One of the oldest known photographs of a tornado. It is probable this image has been "doctored" from the original. At this time, the oldest known photograph of a tornado was taken on April 26, 1884 at Garnett, Kansas.
Watching a livestream of a tornado outbreak has become the norm for many Americans in today's world of Doppler radar and instant communication. But for those living in the Great Plains in the 19th century, blows from Mother Nature often came without warning.
In the late 1800s, meteorology was still in its infancy. In 1883, the government had banned the word "tornado" from official forecasts because they were concerned the word would cause widespread panic.
Historically, the only extreme weather images were from eyewitness sketches. Very few Americans had actually seen a tornado until the 1880s, when photographers released the earliest known tornado photographs. Photographic evidence provided experts with valuable insight and proved fascinating to a public more familiar with legend than science.
These early photos also paved the way for the legions of storm chasers who would follow. Today social media, smartphones and more affordable technology have inspired a growing number of self-made and amateur storm chasers, the Huffington Post reports. Following the powerful twisters that swept through El Reno and Moore, Okla. last month, users uploaded more than 600,000 storm-related videos to YouTube.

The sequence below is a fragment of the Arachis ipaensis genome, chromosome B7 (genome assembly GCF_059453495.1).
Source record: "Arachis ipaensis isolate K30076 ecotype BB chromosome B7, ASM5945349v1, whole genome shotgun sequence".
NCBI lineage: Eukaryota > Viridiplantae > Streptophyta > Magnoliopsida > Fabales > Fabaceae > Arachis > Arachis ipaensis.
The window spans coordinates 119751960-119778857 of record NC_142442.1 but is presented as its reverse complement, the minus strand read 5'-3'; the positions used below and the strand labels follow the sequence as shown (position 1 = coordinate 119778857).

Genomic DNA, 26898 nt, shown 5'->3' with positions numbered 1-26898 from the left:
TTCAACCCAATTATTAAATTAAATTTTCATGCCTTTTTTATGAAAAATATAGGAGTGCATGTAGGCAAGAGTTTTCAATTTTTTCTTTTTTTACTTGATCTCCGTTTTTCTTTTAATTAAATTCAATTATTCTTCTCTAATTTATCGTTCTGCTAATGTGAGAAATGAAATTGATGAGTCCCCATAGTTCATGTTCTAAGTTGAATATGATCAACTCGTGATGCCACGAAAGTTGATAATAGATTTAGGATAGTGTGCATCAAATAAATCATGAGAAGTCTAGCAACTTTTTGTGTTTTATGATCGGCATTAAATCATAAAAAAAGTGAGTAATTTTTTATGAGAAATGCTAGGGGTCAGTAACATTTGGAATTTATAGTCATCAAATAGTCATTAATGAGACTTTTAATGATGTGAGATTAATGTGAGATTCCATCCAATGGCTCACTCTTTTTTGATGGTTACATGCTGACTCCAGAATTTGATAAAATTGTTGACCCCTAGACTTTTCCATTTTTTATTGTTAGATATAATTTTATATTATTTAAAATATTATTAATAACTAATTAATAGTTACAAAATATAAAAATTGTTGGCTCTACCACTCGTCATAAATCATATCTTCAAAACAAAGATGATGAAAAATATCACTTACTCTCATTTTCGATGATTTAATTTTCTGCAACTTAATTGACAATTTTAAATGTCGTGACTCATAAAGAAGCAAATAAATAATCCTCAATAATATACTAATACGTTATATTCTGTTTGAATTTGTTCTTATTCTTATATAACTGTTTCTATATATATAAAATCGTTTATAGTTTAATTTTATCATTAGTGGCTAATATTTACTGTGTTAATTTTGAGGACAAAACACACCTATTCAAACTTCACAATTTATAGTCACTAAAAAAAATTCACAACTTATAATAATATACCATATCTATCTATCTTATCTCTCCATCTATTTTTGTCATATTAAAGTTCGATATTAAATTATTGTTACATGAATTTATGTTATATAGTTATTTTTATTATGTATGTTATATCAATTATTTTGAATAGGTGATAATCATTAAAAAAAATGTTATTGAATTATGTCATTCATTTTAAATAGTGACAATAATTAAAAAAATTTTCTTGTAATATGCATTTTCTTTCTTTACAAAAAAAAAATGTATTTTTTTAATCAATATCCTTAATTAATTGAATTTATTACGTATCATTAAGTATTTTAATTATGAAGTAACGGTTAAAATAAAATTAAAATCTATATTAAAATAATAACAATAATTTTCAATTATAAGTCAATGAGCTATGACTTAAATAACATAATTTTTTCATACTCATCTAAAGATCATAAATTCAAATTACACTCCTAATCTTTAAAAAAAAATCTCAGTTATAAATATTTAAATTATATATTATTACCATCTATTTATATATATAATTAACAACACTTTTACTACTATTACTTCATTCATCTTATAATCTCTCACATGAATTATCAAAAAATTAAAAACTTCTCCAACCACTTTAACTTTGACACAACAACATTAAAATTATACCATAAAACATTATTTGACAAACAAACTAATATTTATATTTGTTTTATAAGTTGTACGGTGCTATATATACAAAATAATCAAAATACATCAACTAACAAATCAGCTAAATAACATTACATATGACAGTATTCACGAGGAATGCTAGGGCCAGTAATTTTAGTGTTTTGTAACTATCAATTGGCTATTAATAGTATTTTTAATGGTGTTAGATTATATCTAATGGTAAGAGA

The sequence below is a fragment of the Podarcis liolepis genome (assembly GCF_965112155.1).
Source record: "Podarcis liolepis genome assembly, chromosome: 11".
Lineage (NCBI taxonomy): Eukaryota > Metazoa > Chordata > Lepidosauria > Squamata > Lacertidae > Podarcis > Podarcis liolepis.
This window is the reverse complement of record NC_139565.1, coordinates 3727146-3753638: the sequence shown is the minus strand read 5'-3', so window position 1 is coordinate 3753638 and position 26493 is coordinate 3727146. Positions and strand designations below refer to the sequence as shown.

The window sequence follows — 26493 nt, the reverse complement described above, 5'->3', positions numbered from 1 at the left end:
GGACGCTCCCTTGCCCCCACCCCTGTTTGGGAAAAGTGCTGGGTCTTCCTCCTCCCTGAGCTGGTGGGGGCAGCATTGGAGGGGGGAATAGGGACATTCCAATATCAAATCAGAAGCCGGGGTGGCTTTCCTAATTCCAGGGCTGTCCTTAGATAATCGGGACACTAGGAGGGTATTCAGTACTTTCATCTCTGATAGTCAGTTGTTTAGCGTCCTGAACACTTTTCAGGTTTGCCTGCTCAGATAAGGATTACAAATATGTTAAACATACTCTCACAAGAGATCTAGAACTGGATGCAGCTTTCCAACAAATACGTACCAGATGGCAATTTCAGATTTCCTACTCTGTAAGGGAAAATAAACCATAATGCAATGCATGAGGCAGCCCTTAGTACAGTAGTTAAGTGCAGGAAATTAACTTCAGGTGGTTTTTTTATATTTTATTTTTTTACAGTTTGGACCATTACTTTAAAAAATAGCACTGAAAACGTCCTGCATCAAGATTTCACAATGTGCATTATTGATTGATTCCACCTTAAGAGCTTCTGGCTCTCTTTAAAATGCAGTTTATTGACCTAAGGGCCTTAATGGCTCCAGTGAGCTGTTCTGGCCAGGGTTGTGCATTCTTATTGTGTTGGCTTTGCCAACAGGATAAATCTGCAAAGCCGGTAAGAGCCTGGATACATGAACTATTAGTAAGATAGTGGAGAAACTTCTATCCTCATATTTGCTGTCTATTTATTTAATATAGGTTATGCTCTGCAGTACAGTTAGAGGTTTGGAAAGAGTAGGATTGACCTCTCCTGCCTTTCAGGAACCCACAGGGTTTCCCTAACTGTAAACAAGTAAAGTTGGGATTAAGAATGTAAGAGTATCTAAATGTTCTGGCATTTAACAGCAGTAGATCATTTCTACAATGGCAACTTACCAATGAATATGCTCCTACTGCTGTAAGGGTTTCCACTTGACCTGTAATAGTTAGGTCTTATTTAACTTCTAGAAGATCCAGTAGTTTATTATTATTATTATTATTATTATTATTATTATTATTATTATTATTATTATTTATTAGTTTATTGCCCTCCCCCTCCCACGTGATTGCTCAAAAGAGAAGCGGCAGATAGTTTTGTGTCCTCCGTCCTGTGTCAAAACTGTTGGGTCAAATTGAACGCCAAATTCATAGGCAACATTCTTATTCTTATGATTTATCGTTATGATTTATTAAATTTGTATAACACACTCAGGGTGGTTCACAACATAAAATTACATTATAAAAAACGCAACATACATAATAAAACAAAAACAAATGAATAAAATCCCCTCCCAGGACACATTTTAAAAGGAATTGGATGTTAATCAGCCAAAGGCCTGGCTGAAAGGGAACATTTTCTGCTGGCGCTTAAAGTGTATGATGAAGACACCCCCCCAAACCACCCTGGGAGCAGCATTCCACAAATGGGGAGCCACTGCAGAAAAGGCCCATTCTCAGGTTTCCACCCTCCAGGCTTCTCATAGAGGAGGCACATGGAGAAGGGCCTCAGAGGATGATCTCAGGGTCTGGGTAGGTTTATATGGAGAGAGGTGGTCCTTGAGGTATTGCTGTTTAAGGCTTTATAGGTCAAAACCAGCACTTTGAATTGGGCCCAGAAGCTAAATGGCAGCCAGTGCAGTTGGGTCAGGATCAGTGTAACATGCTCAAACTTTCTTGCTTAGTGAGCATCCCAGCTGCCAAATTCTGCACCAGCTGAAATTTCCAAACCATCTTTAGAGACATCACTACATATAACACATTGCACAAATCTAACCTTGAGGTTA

"In the last couple of years, with the proliferation of cameras, it just became easier to go out after a storm," Mark Fox, a meteorologist for the National Weather Service told the Huffington Post.
In the late 1800s, early photographers relied on cumbersome box cameras, with exposure times ranging from two to ten minutes or more, to capture tornadoes. The first two known photographs of twisters emerged in 1884 — one in South Dakota and another in Kansas.
While there's mixed accounts of which photo was taken first, the most widely distributed of the two is a photo by F.N. Robinson. The photo was slightly retouched, a common practice in the era, and sold as a postcard, The New York Times reports.
Robinson's photo shows a massive storm cloud with a thick tornado descending to the ground, just outside of Howard, S.D. Two smaller tornadoes extend out from the cloud to either side like devils horns.
The tornado was part of an outbreak that killed at least six people and caused extensive property damage and loss of livestock, according to Weatherwise Magazine. Contemporary records and survivors' recollections indicate the storms were likely an EF3 or EF4 on the Enhanced Fujita scale.
The second photograph by A.A. Adams is less well known but is said to be taken a few months earlier, on April 26, 1884. Adams, who operated a photo gallery in Westphalia, a small railroad town in Kansas, took the photo of the storm from a downtown street corner. It shows a less-powerful but well-defined tornado in the rope stage, just as it was dissipating. Because of the tornado's slow progress, Adams had time to set up his camera, Weatherwise reports.
Advancements in technology have given people greater access to tornado photography, but being at the front lines of an unfolding disaster is extremely dangerous.
"Even today, it's almost impossible for a photograph or a movie to capture the true terrifying majesty of a tornado," Albert Theberge, the acting head of reference at the NOAA central library told Slate.com. "When you get up close and you see houses being ripped apart and debris falling into the sky and swirling around, you realize… these are pretty powerful forces that we're dealing with."
Check out some of America's most historic tornado photos and drawings on record in the slideshow above.